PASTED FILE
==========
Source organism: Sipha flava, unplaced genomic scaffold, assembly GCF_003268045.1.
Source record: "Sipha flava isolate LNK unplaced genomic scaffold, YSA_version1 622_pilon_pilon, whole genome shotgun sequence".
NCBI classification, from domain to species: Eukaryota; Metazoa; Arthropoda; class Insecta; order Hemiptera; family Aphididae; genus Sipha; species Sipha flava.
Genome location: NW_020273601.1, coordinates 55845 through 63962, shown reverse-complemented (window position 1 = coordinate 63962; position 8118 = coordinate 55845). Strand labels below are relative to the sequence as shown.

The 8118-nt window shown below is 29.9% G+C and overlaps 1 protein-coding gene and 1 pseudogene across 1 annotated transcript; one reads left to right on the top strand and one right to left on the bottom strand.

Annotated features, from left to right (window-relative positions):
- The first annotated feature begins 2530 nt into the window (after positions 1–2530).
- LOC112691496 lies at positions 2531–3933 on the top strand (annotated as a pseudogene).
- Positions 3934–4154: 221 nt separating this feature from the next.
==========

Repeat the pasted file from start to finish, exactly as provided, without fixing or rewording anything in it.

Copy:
Source organism: Sipha flava, unplaced genomic scaffold, assembly GCF_003268045.1.
Source record: "Sipha flava isolate LNK unplaced genomic scaffold, YSA_version1 622_pilon_pilon, whole genome shotgun sequence".
NCBI classification, from domain to species: Eukaryota; Metazoa; Arthropoda; class Insecta; order Hemiptera; family Aphididae; genus Sipha; species Sipha flava.
Genome location: NW_020273601.1, coordinates 55845 through 63962, shown reverse-complemented (window position 1 = coordinate 63962; position 8118 = coordinate 55845). Strand labels below are relative to the sequence as shown.

The 8118-nt window shown below is 29.9% G+C and overlaps 1 protein-coding gene and 1 pseudogene across 1 annotated transcript; one reads left to right on the top strand and one right to left on the bottom strand.

Annotated features, from left to right (window-relative positions):
- The first annotated feature begins 2530 nt into the window (after positions 1–2530).
- LOC112691496 lies at positions 2531–3933 on the top strand (annotated as a pseudogene).
- Positions 3934–4154: 221 nt separating this feature from the next.